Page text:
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Returning Ian Gough shows plenty of fight

By South Wales Evening Post  |  Posted: December 07, 2012

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NEVER mind comparing Wales's autumn series to scenes from the classic TV series M*A*S*H — Ian Gough is grateful he has managed to dodge a worrying health-related bullet himself.

The Ospreys second row spent two months on the sidelines earlier in the campaign with what he describes as a "minor heart problem".

But after receiving the all-clear from medics, the big second row has returned to first-team action and is in the side to face Toulouse at Stade Ernest Wallon tomorrow afternoon.

"I'm feeling good," said the 36-year-old.

"I've had a bit of a lay-off, but I've been back for a few weeks and that's nice. The body's been repaired over the past month or so. Now it's a case of tally-ho, off we go.

"Everything's been signed off now. It's all been done methodically with the physios and doctors. The game with the Blues was my third match back and I played 70-odd minutes, which was great."

The issue was a concern at the time, though, particularly in the wake of seeing fellow Wales internationals Rhys Thomas and Lloyd Burns having to pack in playing because of heart-related difficulties.

"Any injury is a worry; any injury is a potential career ender," said Gough.

"You do get worried, but I've had a long career and you learn to take things in your stride a bit more and take the attitude that what will be will be.

"It all got worked out, like any other injury. It was diagnosed, treated and it's been fine."

The hard-working forward's return to good health is timely for the Ospreys, who have been hit by injuries to locks Ian Evans and Alun Wyn Jones, plus Jonathan Thomas.

Since arriving from the Dragons in 2007, Gough has proved consistently reliable.

The man who famously hit 47 rucks for Wales against Italy in 2008, in a game that saw him lose 11lb in body weight, rarely stops grafting in any match, pounding into the breakdown area, shoving powerfully in scrums and hitting hard in the tackle.

His tireless performance against the Blues last time out underlined that the old warhorse still has the appetite for battle.

But once any sportsman hits his mid-30s it is perhaps inevitable thoughts will start to stray to life beyond playing, to the years beyond liniment, fitness testing and limbs that never seem to stop aching.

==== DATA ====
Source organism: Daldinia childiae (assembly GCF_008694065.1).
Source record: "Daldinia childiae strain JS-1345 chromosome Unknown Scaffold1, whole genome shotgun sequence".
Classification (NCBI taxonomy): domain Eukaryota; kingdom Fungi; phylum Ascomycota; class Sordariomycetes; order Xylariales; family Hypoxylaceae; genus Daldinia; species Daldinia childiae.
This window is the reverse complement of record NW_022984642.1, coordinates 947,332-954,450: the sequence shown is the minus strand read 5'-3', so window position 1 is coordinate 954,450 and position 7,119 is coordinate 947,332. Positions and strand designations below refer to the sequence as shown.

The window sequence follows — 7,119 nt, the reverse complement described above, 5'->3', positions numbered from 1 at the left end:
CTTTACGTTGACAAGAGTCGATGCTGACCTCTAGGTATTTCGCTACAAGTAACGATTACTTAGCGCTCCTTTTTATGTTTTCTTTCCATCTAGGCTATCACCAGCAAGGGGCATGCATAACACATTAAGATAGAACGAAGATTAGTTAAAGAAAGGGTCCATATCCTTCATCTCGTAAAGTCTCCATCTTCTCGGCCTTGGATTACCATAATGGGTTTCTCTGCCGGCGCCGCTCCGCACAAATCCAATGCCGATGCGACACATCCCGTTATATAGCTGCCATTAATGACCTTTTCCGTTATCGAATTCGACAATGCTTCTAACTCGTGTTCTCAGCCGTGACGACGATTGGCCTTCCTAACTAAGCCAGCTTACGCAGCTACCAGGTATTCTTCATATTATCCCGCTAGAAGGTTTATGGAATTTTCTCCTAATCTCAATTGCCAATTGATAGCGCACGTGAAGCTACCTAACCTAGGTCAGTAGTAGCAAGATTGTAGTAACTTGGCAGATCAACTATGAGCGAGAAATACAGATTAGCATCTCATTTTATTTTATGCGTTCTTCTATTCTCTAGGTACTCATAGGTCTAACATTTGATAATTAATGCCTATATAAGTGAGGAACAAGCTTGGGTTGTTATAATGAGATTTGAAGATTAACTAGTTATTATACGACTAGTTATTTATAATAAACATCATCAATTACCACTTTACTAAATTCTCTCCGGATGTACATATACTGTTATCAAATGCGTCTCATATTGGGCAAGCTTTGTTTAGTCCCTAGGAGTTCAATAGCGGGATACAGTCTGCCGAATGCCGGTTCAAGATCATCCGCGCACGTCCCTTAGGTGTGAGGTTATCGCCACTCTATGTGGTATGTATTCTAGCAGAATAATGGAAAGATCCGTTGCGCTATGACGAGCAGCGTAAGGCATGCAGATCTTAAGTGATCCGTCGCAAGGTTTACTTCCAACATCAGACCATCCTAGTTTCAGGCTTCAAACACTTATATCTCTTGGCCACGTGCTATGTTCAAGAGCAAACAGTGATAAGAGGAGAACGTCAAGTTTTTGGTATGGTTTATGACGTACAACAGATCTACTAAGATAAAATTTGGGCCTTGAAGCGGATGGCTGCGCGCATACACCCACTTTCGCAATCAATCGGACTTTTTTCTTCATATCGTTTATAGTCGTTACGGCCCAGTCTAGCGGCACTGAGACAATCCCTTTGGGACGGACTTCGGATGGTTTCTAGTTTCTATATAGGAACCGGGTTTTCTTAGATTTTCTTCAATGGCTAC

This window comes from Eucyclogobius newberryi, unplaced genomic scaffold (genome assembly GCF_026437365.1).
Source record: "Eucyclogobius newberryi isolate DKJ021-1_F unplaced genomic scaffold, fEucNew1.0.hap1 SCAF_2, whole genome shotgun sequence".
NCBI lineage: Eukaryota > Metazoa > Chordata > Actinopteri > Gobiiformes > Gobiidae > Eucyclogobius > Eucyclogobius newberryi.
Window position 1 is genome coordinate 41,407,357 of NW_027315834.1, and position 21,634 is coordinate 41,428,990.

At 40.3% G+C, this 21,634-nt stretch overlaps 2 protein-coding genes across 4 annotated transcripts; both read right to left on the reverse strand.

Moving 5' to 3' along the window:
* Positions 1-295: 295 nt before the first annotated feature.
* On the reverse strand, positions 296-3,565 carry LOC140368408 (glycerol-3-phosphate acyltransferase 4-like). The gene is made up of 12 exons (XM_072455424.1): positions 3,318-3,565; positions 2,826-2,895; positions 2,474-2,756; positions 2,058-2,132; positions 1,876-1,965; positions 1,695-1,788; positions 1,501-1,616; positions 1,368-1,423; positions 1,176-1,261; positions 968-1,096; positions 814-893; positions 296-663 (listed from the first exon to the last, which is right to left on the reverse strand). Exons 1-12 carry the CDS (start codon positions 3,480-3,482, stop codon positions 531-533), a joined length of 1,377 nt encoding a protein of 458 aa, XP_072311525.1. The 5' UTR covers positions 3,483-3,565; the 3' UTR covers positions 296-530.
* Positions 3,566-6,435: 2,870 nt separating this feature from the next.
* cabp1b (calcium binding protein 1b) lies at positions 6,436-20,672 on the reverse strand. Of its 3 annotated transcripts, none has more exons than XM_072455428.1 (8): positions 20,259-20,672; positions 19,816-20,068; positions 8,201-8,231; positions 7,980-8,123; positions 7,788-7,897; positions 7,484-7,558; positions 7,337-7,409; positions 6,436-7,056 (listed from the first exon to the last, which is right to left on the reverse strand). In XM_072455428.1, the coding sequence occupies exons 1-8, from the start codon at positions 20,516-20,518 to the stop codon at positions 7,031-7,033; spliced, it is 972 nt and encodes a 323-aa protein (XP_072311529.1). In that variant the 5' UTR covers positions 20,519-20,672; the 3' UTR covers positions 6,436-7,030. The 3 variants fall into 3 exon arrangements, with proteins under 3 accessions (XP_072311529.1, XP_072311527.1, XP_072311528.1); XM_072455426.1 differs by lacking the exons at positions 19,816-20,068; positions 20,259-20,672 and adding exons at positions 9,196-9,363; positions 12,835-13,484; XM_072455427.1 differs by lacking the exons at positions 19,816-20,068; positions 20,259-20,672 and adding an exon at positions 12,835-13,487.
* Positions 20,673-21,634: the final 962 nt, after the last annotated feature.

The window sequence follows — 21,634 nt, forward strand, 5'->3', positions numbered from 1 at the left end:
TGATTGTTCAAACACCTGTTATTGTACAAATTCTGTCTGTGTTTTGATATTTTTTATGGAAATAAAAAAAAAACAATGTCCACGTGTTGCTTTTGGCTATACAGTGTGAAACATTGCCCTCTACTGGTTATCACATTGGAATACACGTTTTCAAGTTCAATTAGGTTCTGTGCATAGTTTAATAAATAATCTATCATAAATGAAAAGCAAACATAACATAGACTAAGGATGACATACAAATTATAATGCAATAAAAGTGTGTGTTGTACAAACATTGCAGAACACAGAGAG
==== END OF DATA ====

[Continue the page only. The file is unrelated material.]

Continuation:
"I am in the autumn of my career — autumn, winter or whatever," said Gough.

"I have another season left on my contract after this and my body, mind and performance will tell me what to do.

"If in 18 months' time I'm fit and performing well, and my body feels fresh enough to get out of bed, put my socks on in the morning and put my boots on to go, then I'll take all that into account when I make the decision."

Back to the woe of Wales's autumn series, and particularly for the Ospreys, who saw Alun Wyn Jones injured against Argentina, Dan Biggar, Ian Evans and Richard Hibbard crocked against Samoa, and Aaron Jarvis hurt against New Zealand.

"It's been like M*A*S*H," said Gough, a nod to the popular series about the staff of an army hospital battling the odds in the Korean War.

"Every time you watch an autumn Test it seems one of our boys has been going down. You say: 'Aaargh! Not another of the Ospreys boys'.

"But it's part of rugby and you just have to come up with strategies to cope. Off the field, the coaches are doing a pretty good job on that front."

The odds are stacked against the Ospreys in Toulouse, not just because of injuries, but also because they have had a ludicrously condensed preparation time: just two full training sessions. Hardly enough for a friendly with Tonmawr let alone an important Heineken Cup tie against the four-times European champions.

Toulouse have been letting the world know via their website this week how well they have fared against Welsh clubs in Europe over the years. They boast an 81.5 per cent success rate, losing just once at home, to the Scarlets in 2006.

Their consistency since the inception of European rugby has indeed been remarkable — the four wins, complemented by two further appearances in finals and four more in semi-finals.

But at least the Ospreys know what is facing them this weekend.

The time was when Welsh clubs heading abroad would risk returning with their wings not so much clipped as sliced off and with their bruises matched only by the number of points conceded.

"It has improved over the years," said Gough.

"I've won a few times out there, with Wales and the Ospreys. The region beat Bourgoin and we went close in Clermont. The boys are not overawed at the prospect of going to France.

"It's not like the old days at Newport, when you'd go out there and get beaten up and soundly thrashed. It was a really hostile environment, then. But things have changed."

Gough continued: "Toulouse is a tough place to visit, but a lot of the boys have just come off an autumn series playing against some of the best sides in the world, so they will be at that level.

"It's up to the rest of us to get up to them.

"What can you say about Toulouse as a side? They have been there or thereabouts for as long as I have been playing professional rugby.They have been top dogs, up there with the Leicesters, the Munsters and other teams you want to play and test yourself against. What better way to test yourself than to come up against Toulouse in their stadium, in front of around 20,000 people. It's a great place to play. The crowds are great. I love playing in France.

"We have to go there and try to produce an 80-minute performance rather than a 72-minute one like we produced in Leicester."

Van Gough, as he calls himself on Twitter, is back and raring to go.

As good news goes, it's hard to imagine that being topped at the Ospreys this season.

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